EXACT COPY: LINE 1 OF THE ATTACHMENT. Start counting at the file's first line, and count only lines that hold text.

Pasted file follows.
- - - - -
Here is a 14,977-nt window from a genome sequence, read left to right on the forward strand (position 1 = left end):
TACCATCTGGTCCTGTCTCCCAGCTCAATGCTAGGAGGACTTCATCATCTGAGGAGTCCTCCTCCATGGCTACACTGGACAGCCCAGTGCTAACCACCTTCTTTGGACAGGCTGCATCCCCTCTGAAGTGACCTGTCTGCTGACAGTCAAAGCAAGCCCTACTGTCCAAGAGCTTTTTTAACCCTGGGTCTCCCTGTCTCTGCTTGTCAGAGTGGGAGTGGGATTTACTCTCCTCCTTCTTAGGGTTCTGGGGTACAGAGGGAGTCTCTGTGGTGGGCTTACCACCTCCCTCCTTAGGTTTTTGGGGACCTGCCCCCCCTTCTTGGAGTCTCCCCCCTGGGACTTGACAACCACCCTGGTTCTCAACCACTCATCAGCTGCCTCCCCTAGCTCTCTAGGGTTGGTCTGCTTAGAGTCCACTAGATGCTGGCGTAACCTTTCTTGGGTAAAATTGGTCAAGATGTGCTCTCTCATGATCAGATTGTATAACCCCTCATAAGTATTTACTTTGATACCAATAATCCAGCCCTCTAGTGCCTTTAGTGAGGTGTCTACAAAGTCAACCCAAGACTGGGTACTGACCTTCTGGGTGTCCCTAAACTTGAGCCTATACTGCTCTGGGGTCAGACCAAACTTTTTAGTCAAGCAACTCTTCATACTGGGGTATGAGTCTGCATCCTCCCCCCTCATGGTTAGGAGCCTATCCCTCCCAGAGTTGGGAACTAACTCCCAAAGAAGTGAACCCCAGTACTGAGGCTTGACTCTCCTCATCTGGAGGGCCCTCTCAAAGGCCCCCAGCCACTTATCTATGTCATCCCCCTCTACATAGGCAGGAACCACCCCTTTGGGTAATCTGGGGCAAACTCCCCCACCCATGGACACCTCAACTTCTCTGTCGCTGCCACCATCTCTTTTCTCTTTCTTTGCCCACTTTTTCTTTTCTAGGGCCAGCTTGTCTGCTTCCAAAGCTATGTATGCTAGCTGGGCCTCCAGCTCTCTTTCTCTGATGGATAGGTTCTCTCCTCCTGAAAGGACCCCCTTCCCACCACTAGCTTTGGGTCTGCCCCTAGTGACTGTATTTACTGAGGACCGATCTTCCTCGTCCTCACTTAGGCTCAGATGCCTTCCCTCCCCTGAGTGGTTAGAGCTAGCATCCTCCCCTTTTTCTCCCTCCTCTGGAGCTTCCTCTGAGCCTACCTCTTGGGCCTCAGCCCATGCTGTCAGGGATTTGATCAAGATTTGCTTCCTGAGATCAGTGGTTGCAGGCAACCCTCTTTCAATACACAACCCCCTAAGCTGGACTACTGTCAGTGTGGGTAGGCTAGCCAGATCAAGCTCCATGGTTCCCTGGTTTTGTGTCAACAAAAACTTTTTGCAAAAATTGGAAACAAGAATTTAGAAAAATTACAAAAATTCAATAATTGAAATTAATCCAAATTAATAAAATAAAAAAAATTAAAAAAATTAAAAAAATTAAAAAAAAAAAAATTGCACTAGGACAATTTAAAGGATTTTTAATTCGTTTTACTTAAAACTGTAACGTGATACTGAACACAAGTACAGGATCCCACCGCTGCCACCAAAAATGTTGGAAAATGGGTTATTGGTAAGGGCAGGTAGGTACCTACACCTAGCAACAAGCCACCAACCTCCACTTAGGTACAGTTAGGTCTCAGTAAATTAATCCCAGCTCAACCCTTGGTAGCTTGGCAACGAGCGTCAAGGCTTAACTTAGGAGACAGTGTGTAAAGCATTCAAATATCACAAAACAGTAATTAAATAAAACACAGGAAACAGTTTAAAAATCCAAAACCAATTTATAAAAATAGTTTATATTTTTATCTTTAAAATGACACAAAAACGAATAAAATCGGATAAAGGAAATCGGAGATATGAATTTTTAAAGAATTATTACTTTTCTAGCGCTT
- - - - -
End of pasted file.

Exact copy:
Here is a 14,977-nt window from a genome sequence, read left to right on the forward strand (position 1 = left end):